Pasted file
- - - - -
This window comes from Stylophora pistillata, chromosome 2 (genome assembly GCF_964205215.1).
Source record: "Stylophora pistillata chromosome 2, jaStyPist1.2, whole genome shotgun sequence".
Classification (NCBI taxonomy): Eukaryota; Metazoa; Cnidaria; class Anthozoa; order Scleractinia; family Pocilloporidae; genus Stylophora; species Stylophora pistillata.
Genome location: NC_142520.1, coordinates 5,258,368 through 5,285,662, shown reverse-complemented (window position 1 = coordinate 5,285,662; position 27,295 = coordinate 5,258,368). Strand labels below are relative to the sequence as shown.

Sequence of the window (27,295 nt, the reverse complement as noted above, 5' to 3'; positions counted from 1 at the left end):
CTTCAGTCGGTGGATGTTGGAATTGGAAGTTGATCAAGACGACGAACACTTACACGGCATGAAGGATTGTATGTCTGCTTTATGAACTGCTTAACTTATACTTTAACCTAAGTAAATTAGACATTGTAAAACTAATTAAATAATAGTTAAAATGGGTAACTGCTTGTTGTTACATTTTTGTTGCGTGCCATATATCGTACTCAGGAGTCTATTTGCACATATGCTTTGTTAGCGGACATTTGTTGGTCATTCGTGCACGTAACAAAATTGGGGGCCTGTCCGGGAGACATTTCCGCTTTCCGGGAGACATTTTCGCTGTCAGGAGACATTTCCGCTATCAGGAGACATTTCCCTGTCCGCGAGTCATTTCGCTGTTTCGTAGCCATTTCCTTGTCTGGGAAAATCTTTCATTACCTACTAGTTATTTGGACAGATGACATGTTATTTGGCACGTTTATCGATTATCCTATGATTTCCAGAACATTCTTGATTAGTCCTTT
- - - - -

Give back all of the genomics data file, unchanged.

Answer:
This window comes from Stylophora pistillata, chromosome 2 (genome assembly GCF_964205215.1).
Source record: "Stylophora pistillata chromosome 2, jaStyPist1.2, whole genome shotgun sequence".
Classification (NCBI taxonomy): Eukaryota; Metazoa; Cnidaria; class Anthozoa; order Scleractinia; family Pocilloporidae; genus Stylophora; species Stylophora pistillata.
Genome location: NC_142520.1, coordinates 5,258,368 through 5,285,662, shown reverse-complemented (window position 1 = coordinate 5,285,662; position 27,295 = coordinate 5,258,368). Strand labels below are relative to the sequence as shown.

Sequence of the window (27,295 nt, the reverse complement as noted above, 5' to 3'; positions counted from 1 at the left end):
CTTCAGTCGGTGGATGTTGGAATTGGAAGTTGATCAAGACGACGAACACTTACACGGCATGAAGGATTGTATGTCTGCTTTATGAACTGCTTAACTTATACTTTAACCTAAGTAAATTAGACATTGTAAAACTAATTAAATAATAGTTAAAATGGGTAACTGCTTGTTGTTACATTTTTGTTGCGTGCCATATATCGTACTCAGGAGTCTATTTGCACATATGCTTTGTTAGCGGACATTTGTTGGTCATTCGTGCACGTAACAAAATTGGGGGCCTGTCCGGGAGACATTTCCGCTTTCCGGGAGACATTTTCGCTGTCAGGAGACATTTCCGCTATCAGGAGACATTTCCCTGTCCGCGAGTCATTTCGCTGTTTCGTAGCCATTTCCTTGTCTGGGAAAATCTTTCATTACCTACTAGTTATTTGGACAGATGACATGTTATTTGGCACGTTTATCGATTATCCTATGATTTCCAGAACATTCTTGATTAGTCCTTT